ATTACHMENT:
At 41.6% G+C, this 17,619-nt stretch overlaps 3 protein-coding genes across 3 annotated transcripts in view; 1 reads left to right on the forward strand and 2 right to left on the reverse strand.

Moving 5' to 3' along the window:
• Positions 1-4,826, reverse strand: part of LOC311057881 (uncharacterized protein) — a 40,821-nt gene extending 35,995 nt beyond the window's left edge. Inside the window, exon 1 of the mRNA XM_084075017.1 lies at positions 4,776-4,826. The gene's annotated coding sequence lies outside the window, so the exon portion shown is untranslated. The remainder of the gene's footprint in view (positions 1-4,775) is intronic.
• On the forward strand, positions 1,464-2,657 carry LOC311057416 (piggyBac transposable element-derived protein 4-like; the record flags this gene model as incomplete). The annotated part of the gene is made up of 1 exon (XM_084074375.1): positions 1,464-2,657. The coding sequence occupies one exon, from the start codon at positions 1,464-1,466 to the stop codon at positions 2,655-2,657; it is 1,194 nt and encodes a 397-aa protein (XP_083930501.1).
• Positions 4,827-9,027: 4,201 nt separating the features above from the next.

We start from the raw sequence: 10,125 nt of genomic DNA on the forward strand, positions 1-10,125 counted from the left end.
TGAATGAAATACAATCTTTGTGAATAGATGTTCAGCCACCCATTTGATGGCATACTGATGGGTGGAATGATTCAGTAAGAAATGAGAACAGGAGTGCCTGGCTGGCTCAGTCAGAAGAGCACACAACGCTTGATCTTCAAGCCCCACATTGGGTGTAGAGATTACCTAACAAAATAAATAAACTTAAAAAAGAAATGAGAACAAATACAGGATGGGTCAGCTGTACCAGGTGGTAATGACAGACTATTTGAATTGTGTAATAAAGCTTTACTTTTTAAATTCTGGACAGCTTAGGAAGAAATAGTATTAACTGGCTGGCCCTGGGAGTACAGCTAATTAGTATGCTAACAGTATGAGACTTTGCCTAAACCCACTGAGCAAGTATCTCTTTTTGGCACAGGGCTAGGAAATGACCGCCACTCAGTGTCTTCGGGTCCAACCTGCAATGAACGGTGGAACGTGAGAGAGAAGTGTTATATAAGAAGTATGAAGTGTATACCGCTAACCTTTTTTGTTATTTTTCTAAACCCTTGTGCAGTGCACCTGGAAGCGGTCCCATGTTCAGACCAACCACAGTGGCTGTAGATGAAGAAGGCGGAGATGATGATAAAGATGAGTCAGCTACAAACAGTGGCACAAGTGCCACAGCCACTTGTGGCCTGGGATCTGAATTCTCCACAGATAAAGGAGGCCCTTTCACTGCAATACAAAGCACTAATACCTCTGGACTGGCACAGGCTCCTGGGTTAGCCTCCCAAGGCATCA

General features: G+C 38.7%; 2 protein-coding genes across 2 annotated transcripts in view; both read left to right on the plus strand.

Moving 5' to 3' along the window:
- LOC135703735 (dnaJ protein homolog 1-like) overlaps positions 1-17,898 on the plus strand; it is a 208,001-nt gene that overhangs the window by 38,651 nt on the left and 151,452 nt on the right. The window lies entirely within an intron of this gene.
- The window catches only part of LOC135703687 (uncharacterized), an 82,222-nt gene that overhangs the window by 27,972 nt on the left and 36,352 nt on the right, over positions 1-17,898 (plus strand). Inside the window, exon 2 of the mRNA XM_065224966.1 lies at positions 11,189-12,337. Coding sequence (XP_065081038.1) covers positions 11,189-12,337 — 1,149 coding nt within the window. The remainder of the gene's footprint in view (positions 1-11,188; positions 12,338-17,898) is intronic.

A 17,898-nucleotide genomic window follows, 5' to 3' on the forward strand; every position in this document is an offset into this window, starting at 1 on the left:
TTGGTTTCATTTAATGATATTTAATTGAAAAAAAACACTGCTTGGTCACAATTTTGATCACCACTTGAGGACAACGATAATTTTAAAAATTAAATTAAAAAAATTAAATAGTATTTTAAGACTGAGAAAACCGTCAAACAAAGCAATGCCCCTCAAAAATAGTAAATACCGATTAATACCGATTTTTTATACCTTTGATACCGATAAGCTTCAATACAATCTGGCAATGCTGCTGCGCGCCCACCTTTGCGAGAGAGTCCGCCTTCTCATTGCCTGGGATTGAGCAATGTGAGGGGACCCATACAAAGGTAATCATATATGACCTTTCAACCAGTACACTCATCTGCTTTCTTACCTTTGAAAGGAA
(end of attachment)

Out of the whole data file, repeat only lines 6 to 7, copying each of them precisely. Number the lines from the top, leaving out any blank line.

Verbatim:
We start from the raw sequence: 10,125 nt of genomic DNA on the forward strand, positions 1-10,125 counted from the left end.
TGAATGAAATACAATCTTTGTGAATAGATGTTCAGCCACCCATTTGATGGCATACTGATGGGTGGAATGATTCAGTAAGAAATGAGAACAGGAGTGCCTGGCTGGCTCAGTCAGAAGAGCACACAACGCTTGATCTTCAAGCCCCACATTGGGTGTAGAGATTACCTAACAAAATAAATAAACTTAAAAAAGAAATGAGAACAAATACAGGATGGGTCAGCTGTACCAGGTGGTAATGACAGACTATTTGAATTGTGTAATAAAGCTTTACTTTTTAAATTCTGGACAGCTTAGGAAGAAATAGTATTAACTGGCTGGCCCTGGGAGTACAGCTAATTAGTATGCTAACAGTATGAGACTTTGCCTAAACCCACTGAGCAAGTATCTCTTTTTGGCACAGGGCTAGGAAATGACCGCCACTCAGTGTCTTCGGGTCCAACCTGCAATGAACGGTGGAACGTGAGAGAGAAGTGTTATATAAGAAGTATGAAGTGTATACCGCTAACCTTTTTTGTTATTTTTCTAAACCCTTGTGCAGTGCACCTGGAAGCGGTCCCATGTTCAGACCAACCACAGTGGCTGTAGATGAAGAAGGCGGAGATGATGATAAAGATGAGTCAGCTACAAACAGTGGCACAAGTGCCACAGCCACTTGTGGCCTGGGATCTGAATTCTCCACAGATAAAGGAGGCCCTTTCACTGCAATACAAAGCACTAATACCTCTGGACTGGCACAGGCTCCTGGGTTAGCCTCCCAAGGCATCA